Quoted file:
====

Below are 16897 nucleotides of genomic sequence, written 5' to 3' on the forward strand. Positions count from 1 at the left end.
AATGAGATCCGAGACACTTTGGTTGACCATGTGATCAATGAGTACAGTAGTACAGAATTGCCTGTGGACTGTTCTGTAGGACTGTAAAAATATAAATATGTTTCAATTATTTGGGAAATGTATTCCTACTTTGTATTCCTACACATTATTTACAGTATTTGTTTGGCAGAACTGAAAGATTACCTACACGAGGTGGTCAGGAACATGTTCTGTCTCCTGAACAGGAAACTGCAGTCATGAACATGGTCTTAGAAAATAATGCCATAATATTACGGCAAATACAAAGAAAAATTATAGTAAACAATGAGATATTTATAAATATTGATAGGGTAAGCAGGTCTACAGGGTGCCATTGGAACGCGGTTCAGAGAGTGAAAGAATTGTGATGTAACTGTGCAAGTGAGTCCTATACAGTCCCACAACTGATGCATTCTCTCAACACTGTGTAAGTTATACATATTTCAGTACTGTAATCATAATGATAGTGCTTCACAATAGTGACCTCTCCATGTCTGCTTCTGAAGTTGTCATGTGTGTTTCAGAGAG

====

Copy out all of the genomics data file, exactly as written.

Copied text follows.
Below are 16897 nucleotides of genomic sequence, written 5' to 3' on the forward strand. Positions count from 1 at the left end.
AATGAGATCCGAGACACTTTGGTTGACCATGTGATCAATGAGTACAGTAGTACAGAATTGCCTGTGGACTGTTCTGTAGGACTGTAAAAATATAAATATGTTTCAATTATTTGGGAAATGTATTCCTACTTTGTATTCCTACACATTATTTACAGTATTTGTTTGGCAGAACTGAAAGATTACCTACACGAGGTGGTCAGGAACATGTTCTGTCTCCTGAACAGGAAACTGCAGTCATGAACATGGTCTTAGAAAATAATGCCATAATATTACGGCAAATACAAAGAAAAATTATAGTAAACAATGAGATATTTATAAATATTGATAGGGTAAGCAGGTCTACAGGGTGCCATTGGAACGCGGTTCAGAGAGTGAAAGAATTGTGATGTAACTGTGCAAGTGAGTCCTATACAGTCCCACAACTGATGCATTCTCTCAACACTGTGTAAGTTATACATATTTCAGTACTGTAATCATAATGATAGTGCTTCACAATAGTGACCTCTCCATGTCTGCTTCTGAAGTTGTCATGTGTGTTTCAGAGAG